By Daniel Tseghay
In 2015, 900 workers in the health services support sector – laundry staff, dietary workers, and housekeepers – lost their jobs and were forced to reapply for them. They worked for two BC Health Authorities, Vancouver Coastal and Providence Health, public health providers who had nonetheless contracted out some of their services – “non-clinical services” – to private multinationals. In that case, the two health authorities ended their cleaning contract with Aramark and signed one with Compass. But they did so without a transition agreement meaning that when the new-Aramark employees began work they did so as if they hadn’t worked at the same facility for, sometimes, years and they lost all their seniority.
Instances like this have happened too many times since the beginning of the century and, today, workers in health care are pushing back.
Late last month, 4,000 BC hospital housekeeping and dietary workers delivered a 96 per cent strike mandate in the midst of contract negotiations with four multinational employers contracted by separate health authorities across the province. They voted for strike action – potentially leading to progressive job actions – on June 23rd to ensure job security and better wages. Represented by the Hospital Employees’ Union (HEU), they work within health authorities in Metro Vancouver, the Fraser Valley, and southern Vancouver Island while their employers are private companies, Compass-Marquise, Sodexo, Aramark, and Acciona. The strike votes included all bargaining tables except for one, covering the 900 cleaning staff at the Vancouver Coastal Health Authority employed by Compass. There are 11 different collective agreements, covering 75 hospitals and extended care facilities, and most of the contracts ended in September of last year.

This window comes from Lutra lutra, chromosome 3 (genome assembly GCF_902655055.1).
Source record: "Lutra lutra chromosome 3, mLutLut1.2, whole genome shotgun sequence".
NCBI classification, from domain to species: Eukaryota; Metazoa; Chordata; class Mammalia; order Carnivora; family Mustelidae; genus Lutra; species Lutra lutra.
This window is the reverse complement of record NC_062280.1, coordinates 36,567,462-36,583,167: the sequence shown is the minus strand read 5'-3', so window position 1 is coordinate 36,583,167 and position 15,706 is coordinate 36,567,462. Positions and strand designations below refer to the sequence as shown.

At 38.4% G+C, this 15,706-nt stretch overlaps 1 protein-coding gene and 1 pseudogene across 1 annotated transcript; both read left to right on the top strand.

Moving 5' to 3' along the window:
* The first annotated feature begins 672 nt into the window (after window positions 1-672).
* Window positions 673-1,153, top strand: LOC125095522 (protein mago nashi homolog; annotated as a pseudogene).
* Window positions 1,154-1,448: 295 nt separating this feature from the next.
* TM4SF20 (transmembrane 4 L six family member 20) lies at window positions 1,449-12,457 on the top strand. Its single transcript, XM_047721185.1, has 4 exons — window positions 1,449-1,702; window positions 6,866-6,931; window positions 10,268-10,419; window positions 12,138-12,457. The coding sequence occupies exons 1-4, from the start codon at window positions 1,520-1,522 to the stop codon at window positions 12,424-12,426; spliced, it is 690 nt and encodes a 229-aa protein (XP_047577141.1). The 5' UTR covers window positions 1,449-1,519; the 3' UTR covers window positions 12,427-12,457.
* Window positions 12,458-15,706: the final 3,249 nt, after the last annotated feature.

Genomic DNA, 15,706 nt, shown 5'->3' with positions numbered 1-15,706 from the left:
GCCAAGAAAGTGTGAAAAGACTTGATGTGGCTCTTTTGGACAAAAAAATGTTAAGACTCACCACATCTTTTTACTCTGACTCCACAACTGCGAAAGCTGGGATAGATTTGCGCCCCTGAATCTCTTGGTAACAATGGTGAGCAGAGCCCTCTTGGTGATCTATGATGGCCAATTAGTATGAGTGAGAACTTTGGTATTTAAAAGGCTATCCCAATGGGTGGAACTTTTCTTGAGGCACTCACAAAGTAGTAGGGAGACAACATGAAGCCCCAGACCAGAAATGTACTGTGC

Until 2002, hospital support services, consisting of housekeepers, dietary workers, and laundry staff, were part of the public sector and therefore covered by the same collective agreements that nurses would be subject to. In that year, the BC Liberals passed Bill 29, the Health and Social Services Delivery Improvement Act. Before it, there were measures preventing the contracting out of services in health care collective agreements. Bill 29 eliminated those protections, allowing publicly funded health authorities and other health employers to contract out what it deemed “non-clinical services”; and it also decided that health care workers were not protected by the successorship provisions of the BC Labour Code.
When these support service workers were first separated from other health care workers and subject to privatization, they experience a dramatic drop in wages. “Those jobs initially pay around $18 or $19 an hour and the wages were very initially slashed to just above the minimum wage, $10.50 an hour,” says Jennifer Whiteside, secretary-business manager, in an interview with Rankandfile.ca. “Over time we bargained those wages up to a point where now an average salary for a worker is between $15.75 and $16 an hour. That’s still considerably less than someone who works for a health authority doing that work.”